So you are coming to the 10/30 Jon Stewart March on Washington?
Posted by Rational Ray Bradley on September 23, 2010 at 4:43pm
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by Rational Ray Bradley
Herein a visitors' guide. I will be updating it daily. Please post any issues you want addressed or researched.
I am told (but did not check, because that would require effort, and I'd rather pontificate on things from my comfortable office) that hotels are very full. If one stays at interstate hotels (try those along the Richmond Highway in Alexandria or Fairfax County, but bear in mind that an actual interstate hotel is not located on, or near, the actual interstates. This is DC, not Topeka. Red Roof Inn ain't settin' up shop on I-66, rent's too high) you can get a room for $40-80 a night. But you will be dependent on driving into DC, not using a subway or bus, as you will be beyond the public transit system's reach, which, quite frankly, can't be reasonably expected considering that half the towns you might be staying in didn't even exist 50 years ago, or were nothing more than whistle-stops and truck depots. For instance, Gainesville, Virginia. I used to go through Gainesville when I was a kid on my way down to my uncle's farm in southern Virginia. Gainesville had a grain elevator, a quarry, and a couple of gas stations. Maybe a gun store. As of 1980, it was nothing more than a couple of traffic lights on the way to Charlottesville. It now has several monsterous shopping centers, housing developments and a Wegman's. Have you ever BEEN to a Wegman's? Seriously, they're totally the best grocery stores. Get their fudge or go mental in their bakery.
If you stay in the city proper, prepare to pay as much money in hotel fees per night as you do for your car. DC is small area for a big city, and has so many building restrictions due to the panoramic vistas of the Federal core, the developers can't build vertically like they can in Chicago or New York. It's also built on a lot of old swamp land, so they can't build down, like Zion in "The Matrix" movies. So, the available real estate is more expensive than you'd imagine. Therefore, the hotels in the city's core have to charge rents that feel more like you landed on the Yellow Block with Hotels in Monopoly. Still, many of the hotels are quite nice, and realize that with expensive fees comes a higher expectation of service. The doormen will usually help you get a cab, if you require, and I think it's a law that all of the hotels have to have a Starbucks in them.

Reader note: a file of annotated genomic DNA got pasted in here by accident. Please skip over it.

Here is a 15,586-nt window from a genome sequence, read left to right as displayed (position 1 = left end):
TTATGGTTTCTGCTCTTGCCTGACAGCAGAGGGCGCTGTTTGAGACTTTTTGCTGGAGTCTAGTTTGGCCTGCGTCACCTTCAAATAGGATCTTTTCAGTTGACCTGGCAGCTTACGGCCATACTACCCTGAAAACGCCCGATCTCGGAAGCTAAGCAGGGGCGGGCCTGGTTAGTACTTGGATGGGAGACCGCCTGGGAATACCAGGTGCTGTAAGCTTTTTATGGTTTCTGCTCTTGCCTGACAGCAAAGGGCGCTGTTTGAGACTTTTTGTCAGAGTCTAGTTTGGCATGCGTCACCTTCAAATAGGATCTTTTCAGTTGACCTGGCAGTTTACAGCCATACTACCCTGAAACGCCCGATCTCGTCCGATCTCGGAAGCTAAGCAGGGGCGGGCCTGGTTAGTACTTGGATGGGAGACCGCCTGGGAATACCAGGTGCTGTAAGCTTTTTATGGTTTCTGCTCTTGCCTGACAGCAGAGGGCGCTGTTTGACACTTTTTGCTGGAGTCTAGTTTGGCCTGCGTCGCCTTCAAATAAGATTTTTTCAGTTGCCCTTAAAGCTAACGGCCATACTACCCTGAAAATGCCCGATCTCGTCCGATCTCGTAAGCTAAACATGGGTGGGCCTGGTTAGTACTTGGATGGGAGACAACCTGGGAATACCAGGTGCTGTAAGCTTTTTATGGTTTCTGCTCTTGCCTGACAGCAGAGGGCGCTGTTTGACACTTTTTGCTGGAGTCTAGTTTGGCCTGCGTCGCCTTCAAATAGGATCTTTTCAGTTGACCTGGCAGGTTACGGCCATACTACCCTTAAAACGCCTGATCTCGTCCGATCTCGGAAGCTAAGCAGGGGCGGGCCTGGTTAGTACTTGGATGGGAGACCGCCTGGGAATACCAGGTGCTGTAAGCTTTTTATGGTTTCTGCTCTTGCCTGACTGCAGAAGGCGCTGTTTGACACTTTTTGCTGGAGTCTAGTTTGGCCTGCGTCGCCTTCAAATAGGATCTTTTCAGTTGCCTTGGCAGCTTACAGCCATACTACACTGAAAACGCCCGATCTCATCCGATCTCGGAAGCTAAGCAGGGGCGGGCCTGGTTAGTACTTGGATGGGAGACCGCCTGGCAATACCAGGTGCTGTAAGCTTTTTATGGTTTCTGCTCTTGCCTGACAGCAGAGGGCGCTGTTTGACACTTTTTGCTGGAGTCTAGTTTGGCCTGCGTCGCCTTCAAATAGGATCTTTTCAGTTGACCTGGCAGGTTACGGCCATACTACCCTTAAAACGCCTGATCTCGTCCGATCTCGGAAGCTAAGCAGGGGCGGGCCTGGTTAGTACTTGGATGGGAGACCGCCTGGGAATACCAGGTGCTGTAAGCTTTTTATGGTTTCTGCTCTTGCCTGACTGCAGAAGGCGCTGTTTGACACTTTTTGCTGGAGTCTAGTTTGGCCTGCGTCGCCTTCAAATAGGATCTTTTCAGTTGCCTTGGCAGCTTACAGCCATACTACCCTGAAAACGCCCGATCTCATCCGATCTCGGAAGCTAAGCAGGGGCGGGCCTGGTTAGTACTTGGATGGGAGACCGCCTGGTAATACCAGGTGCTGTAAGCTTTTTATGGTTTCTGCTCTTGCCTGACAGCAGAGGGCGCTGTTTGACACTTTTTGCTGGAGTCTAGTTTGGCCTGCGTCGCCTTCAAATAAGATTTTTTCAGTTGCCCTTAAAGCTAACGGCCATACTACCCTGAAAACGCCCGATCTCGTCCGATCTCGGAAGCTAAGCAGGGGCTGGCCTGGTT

So this is mainly a list of free, cheap, good, bad, and safe or unsafe things.
Free and Coffee
One can get free wifi access in many parts of DC: any Starbucks (and often any restaurant adjacent to Starbucks, because one of the cool things about wireless that Tea Baggers don't understand is that the signal can totally go through walls and shit); most Barnes & Noble bookstores (which usually contain a Starbucks, which again I think is a law); Caribou Coffee (another chain, though it restricts your access to "adult" sites including some FaceBook functions and you can't hit up www.llamaporn.com because Caribou's major investor is Red Cresent Ventures, at one time the 2nd largest Islamic-based venture capital firm in the world, and they've got those pesky morals, and really, if you're that damned lonely that you're gonna fill your spank bank at a coffee shop, ew, and go back to the Tea Party); Illy's (at New Hampshire Avenue and M Streets NW), which also has the best coffee...but don't hate on Mayorga's or Quartermaine, either. If you find yourself in Old Town Alexandria, called such because it's the old Colonial-era part and not the ridiculously sprawly part of the town called "not Old Town Alexandria," there's Misha's, and the nearby Buzz Bakery and St. Elmo's Coffee Pub. No, that's not the setting of "St. Elmo's Fire" you BratPack fiends. That's a douchey bar in Georgetown.
3200 Wilson Bouelvard
and other locations see: www.silverdiner.com
[Clarendon metro stop, Blue and Orange line)